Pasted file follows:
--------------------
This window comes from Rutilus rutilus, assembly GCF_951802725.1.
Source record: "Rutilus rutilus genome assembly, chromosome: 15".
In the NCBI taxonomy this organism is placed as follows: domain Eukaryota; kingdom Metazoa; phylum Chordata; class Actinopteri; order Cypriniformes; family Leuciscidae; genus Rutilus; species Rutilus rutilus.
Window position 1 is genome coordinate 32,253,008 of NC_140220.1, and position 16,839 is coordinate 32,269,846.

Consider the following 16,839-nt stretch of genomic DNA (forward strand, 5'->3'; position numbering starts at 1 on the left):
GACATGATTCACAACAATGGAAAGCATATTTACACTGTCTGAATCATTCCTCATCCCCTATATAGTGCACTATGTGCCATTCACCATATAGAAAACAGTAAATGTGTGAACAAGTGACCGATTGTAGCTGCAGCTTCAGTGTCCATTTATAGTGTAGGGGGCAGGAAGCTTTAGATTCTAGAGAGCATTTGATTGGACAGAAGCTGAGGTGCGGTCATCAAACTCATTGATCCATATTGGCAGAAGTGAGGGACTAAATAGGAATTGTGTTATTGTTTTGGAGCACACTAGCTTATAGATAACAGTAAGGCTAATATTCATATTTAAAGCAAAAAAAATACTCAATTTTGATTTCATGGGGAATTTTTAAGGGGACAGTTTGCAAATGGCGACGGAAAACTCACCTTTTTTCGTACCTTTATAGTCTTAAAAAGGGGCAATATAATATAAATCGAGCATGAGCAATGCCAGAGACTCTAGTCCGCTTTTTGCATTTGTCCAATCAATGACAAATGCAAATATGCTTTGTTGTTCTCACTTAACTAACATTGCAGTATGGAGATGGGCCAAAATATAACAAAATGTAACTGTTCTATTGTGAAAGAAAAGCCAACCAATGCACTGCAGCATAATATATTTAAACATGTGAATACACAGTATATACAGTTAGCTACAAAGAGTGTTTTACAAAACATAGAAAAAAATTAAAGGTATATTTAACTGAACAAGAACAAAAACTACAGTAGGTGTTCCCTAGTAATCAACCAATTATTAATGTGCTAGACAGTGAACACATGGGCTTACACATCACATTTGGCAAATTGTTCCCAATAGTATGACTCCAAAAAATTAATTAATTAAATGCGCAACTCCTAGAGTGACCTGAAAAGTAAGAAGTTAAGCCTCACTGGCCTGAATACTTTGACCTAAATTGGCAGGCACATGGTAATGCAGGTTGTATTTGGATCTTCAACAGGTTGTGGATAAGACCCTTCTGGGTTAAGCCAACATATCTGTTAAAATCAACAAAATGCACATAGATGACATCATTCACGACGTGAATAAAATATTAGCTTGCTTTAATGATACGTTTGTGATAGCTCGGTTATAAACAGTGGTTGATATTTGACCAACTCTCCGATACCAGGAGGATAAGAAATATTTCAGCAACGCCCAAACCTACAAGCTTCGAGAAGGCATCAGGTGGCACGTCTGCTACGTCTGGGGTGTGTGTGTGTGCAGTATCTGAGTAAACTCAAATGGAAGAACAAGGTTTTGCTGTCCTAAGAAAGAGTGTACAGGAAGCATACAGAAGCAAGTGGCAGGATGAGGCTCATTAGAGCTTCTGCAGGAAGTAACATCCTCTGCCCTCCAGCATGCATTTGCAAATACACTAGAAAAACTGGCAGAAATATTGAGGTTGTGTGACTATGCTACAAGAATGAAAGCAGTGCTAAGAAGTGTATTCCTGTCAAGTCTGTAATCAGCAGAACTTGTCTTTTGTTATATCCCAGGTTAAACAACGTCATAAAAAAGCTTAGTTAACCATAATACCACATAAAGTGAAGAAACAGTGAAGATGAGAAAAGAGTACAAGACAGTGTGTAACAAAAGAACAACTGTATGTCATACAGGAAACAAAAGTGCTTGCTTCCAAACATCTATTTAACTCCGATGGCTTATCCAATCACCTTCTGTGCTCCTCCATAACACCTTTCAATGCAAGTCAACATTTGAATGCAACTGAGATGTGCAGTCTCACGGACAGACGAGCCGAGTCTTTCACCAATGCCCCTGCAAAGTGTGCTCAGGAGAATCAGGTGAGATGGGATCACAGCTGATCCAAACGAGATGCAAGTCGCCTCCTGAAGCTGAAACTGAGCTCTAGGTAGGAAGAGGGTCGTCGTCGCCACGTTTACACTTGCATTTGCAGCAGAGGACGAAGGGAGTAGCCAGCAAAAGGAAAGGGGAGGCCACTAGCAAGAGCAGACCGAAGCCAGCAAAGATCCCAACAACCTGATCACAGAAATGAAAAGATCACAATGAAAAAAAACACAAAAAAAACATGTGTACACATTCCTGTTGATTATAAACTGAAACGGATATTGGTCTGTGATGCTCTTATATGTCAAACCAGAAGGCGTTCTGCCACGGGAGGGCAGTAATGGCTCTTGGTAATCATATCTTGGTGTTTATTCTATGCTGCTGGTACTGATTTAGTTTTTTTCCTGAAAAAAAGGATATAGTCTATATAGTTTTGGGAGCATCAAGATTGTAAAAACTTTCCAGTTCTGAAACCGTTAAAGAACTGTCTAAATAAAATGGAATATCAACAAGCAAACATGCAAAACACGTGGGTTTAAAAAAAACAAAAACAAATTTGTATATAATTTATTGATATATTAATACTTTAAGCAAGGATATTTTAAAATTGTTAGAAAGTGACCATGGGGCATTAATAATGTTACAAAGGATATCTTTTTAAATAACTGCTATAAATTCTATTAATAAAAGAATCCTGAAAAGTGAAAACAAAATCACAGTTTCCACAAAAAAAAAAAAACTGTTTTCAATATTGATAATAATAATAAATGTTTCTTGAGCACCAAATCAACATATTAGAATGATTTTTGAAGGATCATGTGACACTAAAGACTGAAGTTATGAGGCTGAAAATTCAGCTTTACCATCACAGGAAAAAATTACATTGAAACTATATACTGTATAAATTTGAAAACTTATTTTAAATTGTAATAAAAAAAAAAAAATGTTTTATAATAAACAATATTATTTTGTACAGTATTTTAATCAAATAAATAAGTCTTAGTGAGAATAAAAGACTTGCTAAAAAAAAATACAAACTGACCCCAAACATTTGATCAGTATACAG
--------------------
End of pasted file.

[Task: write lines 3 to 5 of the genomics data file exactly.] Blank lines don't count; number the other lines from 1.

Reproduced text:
In the NCBI taxonomy this organism is placed as follows: domain Eukaryota; kingdom Metazoa; phylum Chordata; class Actinopteri; order Cypriniformes; family Leuciscidae; genus Rutilus; species Rutilus rutilus.
Window position 1 is genome coordinate 32,253,008 of NC_140220.1, and position 16,839 is coordinate 32,269,846.

Consider the following 16,839-nt stretch of genomic DNA (forward strand, 5'->3'; position numbering starts at 1 on the left):